Legal Judgment and the Motivation for Justice
71st Annual Nebraska Symposium on Motivation
18-19 April 2024
Nebraska Union Auditorium
Coordinated by: Richard Wiener, Ph.D., MLS, and Dave Hansen, Ph.D.
This event is free and open to the public and will be available online via webinar.
Click here to register to attend (link available soon) (note: you must register to get the webinar link)
It has become very clear to many who work in the area of Law and Psychology that we currently possess a great deal of knowledge about the psychology of the legal system, including the way in which the behavior of legislatures, judges, jurors, attorneys, litigants, and defendants shapes the outcome of justice. It has also become very clear that the main obstacles to beneficial modifications to the legal system stem from the lack of motivation to seek justice, motivation to change legal process, and motivation to make use of evidence-based decision making.
The purpose of this symposium is to examine the antecedents of the motivation for justice, describe how that motivation activates and manifests in various legal institutions (i.e., elections, legislatures, courts, and executive offices), and trace the failure of that motivation to influence legal decision-making. This will include research and commentary about a) where the motivation for justice comes from when people make legal judgments and decisions, b) how the motivation for justice influences legal judgments and decisions, and c) how legal judgments and decisions influence the motivation for justice in positive and negative ways. This topic is paramount at the current time in our history in view of the apparent breakdown of society’s beliefs in our institutions and trust in the democratic process, which has contributed to a system that has increasingly operated from tribalistic impulse rather than from a richer motivation for authentic justice.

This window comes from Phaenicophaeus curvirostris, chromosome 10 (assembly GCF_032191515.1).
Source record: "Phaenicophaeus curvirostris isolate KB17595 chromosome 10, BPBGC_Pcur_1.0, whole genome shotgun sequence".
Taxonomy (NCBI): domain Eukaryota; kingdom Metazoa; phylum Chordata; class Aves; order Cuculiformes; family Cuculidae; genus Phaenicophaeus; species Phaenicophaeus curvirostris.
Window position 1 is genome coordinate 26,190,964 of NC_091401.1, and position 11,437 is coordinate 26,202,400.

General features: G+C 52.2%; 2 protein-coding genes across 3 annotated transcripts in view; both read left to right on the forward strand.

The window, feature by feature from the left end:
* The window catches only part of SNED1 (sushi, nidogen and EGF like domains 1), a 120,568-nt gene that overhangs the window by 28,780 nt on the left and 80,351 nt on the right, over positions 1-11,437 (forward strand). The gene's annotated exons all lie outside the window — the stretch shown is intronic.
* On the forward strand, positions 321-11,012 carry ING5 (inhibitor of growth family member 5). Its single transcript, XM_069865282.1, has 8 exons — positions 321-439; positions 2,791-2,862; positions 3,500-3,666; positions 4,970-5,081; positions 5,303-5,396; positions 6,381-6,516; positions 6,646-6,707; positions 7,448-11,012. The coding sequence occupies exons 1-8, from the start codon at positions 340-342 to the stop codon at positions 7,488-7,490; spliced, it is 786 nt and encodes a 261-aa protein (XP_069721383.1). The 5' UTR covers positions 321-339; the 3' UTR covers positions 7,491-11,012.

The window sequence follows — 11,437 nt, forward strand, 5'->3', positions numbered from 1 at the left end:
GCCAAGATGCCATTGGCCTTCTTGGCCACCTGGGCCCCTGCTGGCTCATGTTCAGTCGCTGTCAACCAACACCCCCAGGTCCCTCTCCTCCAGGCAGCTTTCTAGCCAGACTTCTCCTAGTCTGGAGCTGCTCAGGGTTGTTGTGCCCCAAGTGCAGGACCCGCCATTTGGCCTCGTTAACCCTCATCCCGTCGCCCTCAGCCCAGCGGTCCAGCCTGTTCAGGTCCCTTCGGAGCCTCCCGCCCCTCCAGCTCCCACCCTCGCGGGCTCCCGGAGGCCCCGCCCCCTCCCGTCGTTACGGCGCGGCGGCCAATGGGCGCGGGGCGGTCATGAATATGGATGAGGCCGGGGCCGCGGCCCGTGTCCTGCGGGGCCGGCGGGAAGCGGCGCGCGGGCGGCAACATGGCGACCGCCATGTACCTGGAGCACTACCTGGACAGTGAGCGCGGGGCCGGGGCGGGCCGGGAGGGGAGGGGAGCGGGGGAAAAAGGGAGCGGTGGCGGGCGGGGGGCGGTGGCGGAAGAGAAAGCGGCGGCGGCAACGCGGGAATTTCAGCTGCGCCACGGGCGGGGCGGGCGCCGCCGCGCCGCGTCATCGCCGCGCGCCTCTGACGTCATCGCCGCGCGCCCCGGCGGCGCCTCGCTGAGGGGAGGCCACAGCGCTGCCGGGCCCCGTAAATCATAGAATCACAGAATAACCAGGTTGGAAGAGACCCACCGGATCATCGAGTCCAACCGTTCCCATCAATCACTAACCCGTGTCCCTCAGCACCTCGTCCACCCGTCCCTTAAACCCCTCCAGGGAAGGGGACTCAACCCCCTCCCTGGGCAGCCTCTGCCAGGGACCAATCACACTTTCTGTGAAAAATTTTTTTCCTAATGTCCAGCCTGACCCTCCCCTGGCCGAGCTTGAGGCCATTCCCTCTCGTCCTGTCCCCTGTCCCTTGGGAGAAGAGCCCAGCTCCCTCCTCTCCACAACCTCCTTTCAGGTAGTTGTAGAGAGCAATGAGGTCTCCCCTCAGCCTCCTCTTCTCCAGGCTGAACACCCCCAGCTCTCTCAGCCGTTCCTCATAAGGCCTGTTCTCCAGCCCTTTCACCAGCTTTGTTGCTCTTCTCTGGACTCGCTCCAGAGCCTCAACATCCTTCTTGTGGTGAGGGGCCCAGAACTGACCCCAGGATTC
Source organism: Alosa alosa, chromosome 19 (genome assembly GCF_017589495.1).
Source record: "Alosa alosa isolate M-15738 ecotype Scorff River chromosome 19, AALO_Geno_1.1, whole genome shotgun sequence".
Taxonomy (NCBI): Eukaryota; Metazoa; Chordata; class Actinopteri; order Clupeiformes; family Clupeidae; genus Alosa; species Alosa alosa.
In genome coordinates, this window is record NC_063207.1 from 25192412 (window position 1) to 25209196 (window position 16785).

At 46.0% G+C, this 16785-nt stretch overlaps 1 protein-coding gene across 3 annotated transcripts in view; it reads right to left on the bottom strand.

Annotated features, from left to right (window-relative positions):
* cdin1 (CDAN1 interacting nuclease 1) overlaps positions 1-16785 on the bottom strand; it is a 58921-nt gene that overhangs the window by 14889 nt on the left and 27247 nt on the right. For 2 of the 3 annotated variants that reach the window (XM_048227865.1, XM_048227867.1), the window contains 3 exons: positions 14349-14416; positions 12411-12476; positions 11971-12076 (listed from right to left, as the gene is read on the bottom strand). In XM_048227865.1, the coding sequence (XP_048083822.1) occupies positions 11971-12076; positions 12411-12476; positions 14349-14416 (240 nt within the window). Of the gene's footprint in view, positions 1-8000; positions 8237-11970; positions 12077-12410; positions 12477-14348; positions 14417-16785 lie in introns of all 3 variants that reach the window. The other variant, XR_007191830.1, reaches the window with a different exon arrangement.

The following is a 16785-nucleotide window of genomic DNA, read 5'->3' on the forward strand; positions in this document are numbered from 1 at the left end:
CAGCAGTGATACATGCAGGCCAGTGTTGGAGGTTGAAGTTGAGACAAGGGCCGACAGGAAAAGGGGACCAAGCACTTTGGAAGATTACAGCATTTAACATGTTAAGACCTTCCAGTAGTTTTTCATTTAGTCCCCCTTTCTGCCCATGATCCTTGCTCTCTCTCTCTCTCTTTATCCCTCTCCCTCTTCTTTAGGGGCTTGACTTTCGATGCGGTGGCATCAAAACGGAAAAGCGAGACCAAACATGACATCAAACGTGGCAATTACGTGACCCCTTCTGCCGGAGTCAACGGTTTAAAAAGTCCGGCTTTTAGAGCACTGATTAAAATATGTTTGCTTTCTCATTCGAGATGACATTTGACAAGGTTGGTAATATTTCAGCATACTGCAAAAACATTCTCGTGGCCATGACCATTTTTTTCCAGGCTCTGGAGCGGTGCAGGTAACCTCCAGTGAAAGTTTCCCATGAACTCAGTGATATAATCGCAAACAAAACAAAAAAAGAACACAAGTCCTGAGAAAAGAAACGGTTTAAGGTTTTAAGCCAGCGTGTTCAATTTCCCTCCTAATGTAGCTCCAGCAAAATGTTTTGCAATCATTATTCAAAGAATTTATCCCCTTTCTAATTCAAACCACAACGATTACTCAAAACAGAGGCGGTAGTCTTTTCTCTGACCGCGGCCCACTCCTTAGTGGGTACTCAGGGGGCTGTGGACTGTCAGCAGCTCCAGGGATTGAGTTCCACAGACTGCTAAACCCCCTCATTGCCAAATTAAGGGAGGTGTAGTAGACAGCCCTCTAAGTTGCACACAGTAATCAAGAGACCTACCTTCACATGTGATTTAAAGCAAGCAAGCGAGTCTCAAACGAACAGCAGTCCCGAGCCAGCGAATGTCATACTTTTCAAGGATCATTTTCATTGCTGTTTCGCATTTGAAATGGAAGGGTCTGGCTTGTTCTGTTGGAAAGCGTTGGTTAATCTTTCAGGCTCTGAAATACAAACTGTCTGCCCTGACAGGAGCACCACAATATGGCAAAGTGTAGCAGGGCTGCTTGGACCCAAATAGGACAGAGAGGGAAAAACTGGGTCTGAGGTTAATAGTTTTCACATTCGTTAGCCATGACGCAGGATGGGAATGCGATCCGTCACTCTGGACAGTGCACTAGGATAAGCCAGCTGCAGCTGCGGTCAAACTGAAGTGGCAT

Speakers will include:
christian h. bijoux (Georgetown University)
Jack Glaser (University of California, Berkeley)
Mandeep K. Dhami (Middlesex University)
Dan Simon (University of Southern California, Gould School of Law)
Tom Tyler (Yale Law School)
Jennifer K. Robbennolt (University of Illinois, College of Law)
Donna Shestowsky (University of California, Davis, School of Law)
Kees van den Bos (Utrecht University)